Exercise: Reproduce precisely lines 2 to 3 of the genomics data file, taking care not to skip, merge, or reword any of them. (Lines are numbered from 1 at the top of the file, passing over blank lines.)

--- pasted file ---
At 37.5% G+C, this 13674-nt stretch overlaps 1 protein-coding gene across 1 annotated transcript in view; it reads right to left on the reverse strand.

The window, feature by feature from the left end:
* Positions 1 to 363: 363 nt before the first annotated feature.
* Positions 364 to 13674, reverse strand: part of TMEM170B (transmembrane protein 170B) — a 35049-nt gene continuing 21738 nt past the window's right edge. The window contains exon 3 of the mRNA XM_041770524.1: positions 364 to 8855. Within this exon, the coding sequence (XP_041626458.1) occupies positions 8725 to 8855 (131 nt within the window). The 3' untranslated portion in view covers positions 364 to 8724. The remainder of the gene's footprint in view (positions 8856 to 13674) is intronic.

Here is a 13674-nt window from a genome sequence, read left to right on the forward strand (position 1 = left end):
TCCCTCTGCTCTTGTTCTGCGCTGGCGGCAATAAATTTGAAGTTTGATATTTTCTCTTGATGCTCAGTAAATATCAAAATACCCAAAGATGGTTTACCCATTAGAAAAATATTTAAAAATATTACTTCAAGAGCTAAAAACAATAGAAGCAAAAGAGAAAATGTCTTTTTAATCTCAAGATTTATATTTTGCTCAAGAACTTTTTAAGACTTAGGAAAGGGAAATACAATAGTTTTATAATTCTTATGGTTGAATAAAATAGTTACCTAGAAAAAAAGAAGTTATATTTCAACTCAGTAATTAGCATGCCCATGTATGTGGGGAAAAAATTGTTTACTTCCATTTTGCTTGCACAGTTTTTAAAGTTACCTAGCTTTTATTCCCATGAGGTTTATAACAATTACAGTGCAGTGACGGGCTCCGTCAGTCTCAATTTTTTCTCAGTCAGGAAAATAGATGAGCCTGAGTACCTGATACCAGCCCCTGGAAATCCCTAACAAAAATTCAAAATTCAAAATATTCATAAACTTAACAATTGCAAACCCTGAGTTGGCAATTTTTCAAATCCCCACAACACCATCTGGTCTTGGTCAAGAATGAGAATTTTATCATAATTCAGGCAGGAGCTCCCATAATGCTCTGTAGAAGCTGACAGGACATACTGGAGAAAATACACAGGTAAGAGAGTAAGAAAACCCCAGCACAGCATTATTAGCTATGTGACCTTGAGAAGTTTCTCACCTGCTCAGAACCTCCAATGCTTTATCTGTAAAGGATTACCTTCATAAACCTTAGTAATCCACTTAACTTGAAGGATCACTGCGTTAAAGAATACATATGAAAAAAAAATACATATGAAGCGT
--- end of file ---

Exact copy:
The window, feature by feature from the left end:
* Positions 1 to 363: 363 nt before the first annotated feature.